Monday, April 23, 2018

We are Shepherds of the Faith

Acts 9
April 22, 2018

Saul who is also called Paul is doing what he thought was right,
putting down this new group of upstarts who were
polluting the true Jewish faith that he was sent to uphold.
He could see that the way of Jesus was a threat to his
way of life and their comfortable existence inside the Roman Empire,
The Way of Jesus could challenge people’s beliefs and practices.

Like a lot of people who see something as a threat to
their way of life, he thought the best thing to do
was to get rid of it.

The thing is, Saul, at this point in his life, 
really understands Christianity.
He knows -- maybe better than other people --
about the radical nature of Jesus’s teaching.
He understands how disruptive love, forgiveness, 
hope, equality, and liberation can be.
He knows at this point, with his head, about the finer points
of Christianity better than many Christians did later.

But then he had that vision on the road to Damascus.
Most people call it a conversion experience,
But conversion may miss the mark if you just
narrow conversion down to recruitment to a religion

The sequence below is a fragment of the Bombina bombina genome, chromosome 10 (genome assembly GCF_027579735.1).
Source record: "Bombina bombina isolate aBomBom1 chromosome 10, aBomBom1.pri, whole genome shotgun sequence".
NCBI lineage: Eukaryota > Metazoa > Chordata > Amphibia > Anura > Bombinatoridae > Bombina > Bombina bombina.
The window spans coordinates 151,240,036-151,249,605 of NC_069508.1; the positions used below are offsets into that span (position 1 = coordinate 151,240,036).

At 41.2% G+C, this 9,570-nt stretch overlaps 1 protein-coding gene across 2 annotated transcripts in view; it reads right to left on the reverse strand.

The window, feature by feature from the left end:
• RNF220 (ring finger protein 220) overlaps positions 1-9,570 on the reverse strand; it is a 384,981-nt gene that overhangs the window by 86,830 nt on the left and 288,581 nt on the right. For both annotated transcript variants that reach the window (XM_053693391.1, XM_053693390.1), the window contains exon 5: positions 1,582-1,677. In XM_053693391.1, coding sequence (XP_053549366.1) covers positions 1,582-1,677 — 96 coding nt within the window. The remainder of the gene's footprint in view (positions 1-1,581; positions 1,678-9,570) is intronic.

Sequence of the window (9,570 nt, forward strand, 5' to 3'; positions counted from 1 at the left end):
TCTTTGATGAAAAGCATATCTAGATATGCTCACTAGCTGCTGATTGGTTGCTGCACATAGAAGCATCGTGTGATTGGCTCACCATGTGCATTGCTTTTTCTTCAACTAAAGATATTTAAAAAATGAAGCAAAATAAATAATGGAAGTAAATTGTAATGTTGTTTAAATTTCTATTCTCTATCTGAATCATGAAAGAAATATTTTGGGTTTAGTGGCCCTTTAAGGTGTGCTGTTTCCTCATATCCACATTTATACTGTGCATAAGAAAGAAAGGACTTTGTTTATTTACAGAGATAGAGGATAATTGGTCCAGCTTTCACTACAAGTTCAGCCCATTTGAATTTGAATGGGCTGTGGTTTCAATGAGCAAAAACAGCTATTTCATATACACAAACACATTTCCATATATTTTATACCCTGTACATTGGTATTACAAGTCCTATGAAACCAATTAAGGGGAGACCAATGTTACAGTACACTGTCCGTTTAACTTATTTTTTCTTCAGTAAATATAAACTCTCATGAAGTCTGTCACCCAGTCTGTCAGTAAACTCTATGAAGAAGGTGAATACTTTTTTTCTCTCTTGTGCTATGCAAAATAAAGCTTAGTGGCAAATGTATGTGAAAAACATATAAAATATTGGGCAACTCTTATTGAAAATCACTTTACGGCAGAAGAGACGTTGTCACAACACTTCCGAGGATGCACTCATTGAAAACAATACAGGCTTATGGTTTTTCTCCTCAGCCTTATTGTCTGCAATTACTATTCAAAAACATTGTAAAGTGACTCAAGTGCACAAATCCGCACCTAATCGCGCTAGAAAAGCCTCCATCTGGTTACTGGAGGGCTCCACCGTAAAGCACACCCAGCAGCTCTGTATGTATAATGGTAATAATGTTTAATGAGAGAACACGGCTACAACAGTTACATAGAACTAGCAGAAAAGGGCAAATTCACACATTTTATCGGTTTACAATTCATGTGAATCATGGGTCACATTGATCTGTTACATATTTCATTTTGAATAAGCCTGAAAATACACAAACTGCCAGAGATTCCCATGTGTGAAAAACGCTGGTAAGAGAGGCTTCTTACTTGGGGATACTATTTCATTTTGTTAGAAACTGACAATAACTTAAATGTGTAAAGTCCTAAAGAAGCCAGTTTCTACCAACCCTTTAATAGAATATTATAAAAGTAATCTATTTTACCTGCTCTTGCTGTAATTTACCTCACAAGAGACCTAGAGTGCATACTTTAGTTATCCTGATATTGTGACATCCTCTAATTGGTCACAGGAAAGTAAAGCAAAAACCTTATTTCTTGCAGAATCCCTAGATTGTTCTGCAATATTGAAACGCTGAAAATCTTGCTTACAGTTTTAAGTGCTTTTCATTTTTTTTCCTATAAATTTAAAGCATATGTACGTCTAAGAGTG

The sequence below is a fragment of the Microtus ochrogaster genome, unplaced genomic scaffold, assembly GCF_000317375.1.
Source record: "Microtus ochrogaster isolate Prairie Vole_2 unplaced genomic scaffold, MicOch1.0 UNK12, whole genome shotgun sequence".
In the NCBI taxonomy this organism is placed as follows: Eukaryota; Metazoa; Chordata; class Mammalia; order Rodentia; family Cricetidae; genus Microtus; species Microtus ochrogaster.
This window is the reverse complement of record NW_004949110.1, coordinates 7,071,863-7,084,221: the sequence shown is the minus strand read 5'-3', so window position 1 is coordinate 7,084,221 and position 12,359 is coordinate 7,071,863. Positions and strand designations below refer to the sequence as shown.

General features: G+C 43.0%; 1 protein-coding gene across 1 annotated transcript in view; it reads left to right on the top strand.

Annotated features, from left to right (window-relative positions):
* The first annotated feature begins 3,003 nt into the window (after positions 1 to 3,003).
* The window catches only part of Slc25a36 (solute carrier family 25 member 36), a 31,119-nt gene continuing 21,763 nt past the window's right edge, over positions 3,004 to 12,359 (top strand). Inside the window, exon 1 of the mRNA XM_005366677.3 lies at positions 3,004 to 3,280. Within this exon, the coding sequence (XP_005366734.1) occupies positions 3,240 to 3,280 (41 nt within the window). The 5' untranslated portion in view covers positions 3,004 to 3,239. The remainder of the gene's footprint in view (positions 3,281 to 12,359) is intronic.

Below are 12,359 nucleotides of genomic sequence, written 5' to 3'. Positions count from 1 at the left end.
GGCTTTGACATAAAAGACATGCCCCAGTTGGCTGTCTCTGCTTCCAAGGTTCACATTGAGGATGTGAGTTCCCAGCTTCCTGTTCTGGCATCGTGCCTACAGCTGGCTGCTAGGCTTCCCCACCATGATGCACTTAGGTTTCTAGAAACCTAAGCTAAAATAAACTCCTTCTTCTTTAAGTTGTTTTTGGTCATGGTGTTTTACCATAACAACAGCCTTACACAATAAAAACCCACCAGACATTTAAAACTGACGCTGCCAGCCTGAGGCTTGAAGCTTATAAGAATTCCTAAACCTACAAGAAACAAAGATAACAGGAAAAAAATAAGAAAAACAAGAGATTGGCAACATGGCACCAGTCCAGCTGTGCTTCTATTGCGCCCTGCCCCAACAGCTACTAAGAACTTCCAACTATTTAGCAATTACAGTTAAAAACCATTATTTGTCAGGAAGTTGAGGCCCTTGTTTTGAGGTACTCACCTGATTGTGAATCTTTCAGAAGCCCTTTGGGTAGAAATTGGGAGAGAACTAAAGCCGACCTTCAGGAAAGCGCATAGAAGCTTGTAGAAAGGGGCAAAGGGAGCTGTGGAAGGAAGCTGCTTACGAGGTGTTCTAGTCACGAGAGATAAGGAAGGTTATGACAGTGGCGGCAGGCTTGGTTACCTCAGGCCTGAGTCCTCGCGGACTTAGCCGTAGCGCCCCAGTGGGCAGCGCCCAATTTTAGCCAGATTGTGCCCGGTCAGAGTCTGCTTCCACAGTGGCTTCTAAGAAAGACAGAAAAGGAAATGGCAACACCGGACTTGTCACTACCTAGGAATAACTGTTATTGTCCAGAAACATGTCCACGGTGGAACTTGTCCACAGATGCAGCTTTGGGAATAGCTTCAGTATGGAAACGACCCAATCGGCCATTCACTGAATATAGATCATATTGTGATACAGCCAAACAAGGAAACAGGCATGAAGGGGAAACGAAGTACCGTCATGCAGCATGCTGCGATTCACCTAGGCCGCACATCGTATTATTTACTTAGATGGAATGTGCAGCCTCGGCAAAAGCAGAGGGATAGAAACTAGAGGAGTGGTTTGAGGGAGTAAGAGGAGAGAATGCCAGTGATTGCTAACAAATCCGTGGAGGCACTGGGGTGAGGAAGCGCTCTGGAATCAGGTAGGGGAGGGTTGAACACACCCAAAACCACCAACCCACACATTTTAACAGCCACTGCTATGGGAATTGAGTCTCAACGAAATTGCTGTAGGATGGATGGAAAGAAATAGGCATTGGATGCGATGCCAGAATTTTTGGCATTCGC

or an understanding of some doctrine,
or even if it’s only turning to Jesus so that we will be saved.
If you just understand conversion as those things,
than conversion is not enough to describe
what happened to Saul, later called Paul.

In that road trip, Paul was called to
another life, another way of being in the world
another way of seeing things and behaving.
Paul was transformed.
His hate and fear was turned into love and hope.
His saw that God was not asking him to protect true doctrine
or to exclude others and get rid of the opposition,
He saw that God wanted understanding and inclusion.
God was asking him to widen the circle,
and overturn boundaries and division.

And we are called every day to the same transformation
that Paul was called to on that road.

But I don’t want to focus too much on Paul right now,
he gets plenty attention. I want to talk about Ananias.
This Ananias -- not to be confused with the
Ananias in chapter 5 who was married
to Sapphira and who came to a terrible end
after a bad real estate deal.
Or the high priest Ananias later in chapter 23
But this Ananias in Chapter 9.
Ananias was obviously a popular name.

Ananias is a believer, a follower of the way
living life with other Christians
differently from the world around them.
With people like Saul after them, they can already
see that the Roman Empire and others are
not comfortable with their existence.
They are being persecuted and killed.

And Ananias is called on by Jesus personally,
to go and meet Saul of Tarsus and take care of him,
restore his sight and welcome him into the community.

Now Ananias already knows about Saul
he knows he has done evil Saul was the main
persecutor of the followers of Jesus.
He seemed to have a personal vendetta against them.
He’d just killed one of their leaders
and he was coming to Damascus in order to kill more of them.

But still, Jesus tells Ananias to go meet him,
help him, welcome him, and accept him.